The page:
by ELARA MEHTA
Rose Alley, March 2016 —
No, this isn’t some parody about Kim Jong-Un and nor will this be banned – although it’s a belief that any controversy is great for publicity! However, this is about my absolute dislike for interviews after being subject to -and subjecting a few- to the rigmarole of finding a means to pay the various bills.
I got my first corporate job at the age of 23 and thus started an affair with the monotony of daily grind and the cycle of paying rent and bills and meeting basics to survive. It sounds rather heavy just writing it down but that’s the honest fact – we have been factory produced for servitude to the economy.
Thus, slavery starts right after college as we desperately hunt for a job to fulfil this need to be socially acceptable and have dreams of being part of the 1% of richest someday. This dream is hostage to those sitting across the table asking you “So, Elara! Tell me about yourself?” which translates to “impress me so I can feel great about hiring you”.
Sometimes, the interviewer is knowledgeable and personable (and not yet jaded) to be an interesting conversation which actually leaves the interviewee with a sense of accomplishment. There are times though, and this is more common, that an interview leaves you seething and kick a lamppost.
What really frustrates me is that as a woman, I constantly face prejudice and bias during interview/selection process. The very first interview experience resulted in the HR manager asking me, “Elara, Why should I hire you considering you are 23 and will get married soon and quit?“. As a young ,arrogant and slightly brash 23 year old, my reply to him was a good 8-9 minute long tirade on how women are not raised as milch cow for the purpose of domestic chores and breeding. Surprisingly, I got that job.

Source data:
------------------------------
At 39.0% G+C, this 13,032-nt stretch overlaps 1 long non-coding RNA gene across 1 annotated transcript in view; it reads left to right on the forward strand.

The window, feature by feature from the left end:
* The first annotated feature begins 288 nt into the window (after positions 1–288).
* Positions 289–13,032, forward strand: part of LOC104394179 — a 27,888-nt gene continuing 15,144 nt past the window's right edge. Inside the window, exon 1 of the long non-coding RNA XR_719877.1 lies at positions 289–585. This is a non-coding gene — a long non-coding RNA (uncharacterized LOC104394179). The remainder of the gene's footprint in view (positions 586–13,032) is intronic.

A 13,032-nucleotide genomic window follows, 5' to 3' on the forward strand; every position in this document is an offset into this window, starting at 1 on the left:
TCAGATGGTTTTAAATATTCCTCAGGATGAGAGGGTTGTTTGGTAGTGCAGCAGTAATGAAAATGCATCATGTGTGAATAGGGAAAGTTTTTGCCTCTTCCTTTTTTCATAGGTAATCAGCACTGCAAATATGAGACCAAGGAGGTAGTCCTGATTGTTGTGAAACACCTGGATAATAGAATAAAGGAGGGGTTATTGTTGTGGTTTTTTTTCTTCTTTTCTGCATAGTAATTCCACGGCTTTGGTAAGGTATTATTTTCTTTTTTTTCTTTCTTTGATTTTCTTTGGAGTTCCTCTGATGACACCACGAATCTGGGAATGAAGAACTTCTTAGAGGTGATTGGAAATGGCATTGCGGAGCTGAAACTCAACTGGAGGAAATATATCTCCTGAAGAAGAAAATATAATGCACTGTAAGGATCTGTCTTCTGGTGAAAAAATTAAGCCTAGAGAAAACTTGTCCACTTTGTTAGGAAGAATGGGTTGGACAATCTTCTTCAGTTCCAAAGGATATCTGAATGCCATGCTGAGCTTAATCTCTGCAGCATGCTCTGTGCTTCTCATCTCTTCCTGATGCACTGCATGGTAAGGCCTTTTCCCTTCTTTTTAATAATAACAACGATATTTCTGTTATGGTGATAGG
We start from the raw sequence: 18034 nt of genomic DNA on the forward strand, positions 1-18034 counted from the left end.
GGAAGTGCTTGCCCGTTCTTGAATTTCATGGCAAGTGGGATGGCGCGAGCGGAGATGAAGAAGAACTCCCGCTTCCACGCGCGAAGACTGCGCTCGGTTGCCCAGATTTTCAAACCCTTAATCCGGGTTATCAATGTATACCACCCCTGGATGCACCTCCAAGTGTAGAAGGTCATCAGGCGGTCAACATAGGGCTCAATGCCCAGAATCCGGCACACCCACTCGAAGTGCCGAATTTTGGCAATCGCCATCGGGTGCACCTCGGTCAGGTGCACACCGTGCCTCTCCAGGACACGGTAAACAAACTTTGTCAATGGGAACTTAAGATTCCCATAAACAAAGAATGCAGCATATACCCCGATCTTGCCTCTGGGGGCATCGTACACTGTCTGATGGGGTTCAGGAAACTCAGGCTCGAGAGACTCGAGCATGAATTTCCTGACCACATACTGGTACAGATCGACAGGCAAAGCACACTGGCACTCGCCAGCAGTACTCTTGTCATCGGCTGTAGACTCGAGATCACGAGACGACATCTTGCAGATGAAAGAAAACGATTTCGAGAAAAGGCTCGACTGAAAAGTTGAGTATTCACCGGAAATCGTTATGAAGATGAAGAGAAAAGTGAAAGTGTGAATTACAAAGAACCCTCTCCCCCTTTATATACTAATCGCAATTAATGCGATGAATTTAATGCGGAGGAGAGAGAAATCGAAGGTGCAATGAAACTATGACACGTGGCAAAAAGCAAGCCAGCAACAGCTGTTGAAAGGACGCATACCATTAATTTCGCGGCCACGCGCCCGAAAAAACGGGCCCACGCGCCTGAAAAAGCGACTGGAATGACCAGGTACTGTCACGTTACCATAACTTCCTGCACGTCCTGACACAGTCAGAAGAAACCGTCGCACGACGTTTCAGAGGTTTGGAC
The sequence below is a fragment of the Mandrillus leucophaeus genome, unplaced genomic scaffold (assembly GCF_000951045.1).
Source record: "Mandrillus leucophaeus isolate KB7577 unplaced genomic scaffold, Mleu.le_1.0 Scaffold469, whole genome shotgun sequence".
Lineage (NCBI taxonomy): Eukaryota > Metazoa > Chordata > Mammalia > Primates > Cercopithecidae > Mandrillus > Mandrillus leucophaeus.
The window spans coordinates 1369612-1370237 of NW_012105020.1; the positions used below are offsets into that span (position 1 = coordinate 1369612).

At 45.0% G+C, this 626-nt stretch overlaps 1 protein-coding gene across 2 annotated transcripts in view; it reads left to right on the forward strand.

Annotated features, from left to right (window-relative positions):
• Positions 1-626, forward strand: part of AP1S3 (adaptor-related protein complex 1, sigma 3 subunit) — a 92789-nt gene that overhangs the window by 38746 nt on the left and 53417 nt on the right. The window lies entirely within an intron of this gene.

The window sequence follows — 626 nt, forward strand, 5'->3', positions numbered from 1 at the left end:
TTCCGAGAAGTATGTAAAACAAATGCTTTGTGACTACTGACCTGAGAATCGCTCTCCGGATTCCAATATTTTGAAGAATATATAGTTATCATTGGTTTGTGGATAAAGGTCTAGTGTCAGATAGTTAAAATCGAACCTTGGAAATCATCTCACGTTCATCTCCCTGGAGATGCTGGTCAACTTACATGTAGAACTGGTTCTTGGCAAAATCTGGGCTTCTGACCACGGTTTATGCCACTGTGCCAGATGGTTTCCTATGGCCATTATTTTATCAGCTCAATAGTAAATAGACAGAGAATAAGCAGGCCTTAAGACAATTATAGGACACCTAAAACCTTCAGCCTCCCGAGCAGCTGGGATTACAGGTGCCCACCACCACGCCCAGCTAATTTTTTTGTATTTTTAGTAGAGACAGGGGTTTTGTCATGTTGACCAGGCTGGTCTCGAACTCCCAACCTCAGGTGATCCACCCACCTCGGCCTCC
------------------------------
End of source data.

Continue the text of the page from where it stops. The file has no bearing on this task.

The next time, I wasn’t so lucky. I went through 4-5 rounds of interviews at this company for a position of a Business Development associate back in 2008 and was never more sure of getting the job ,until the final round with the Lady heading HR.
She asked me the usual questions which are asked like: “so tell me about yourself?” “Why do you want to join this company?” and the holy grail for all interviewers “are you married?” and “do you plan to get married soon?” I left the meeting a bit annoyed at such questions and wondered why it’s important to understand anyone’s marital status. How is that important to the job description.
When a few days passed and the calls stopped, I realized that I wasn’t selected. I did want to understand why and asked for feedback. Eventually, the man reporting to the HR manager informed me that they did not go ahead with me because of my single status. Apparently, this was a client/customer facing Business Development role and they had a experience with an earlier single girl who flirted or got married to a client -something along those lines.
So, I decided to ask around to understand if other women have faced any similar circumstances. There were quiet a few who were subjected to such bigotry.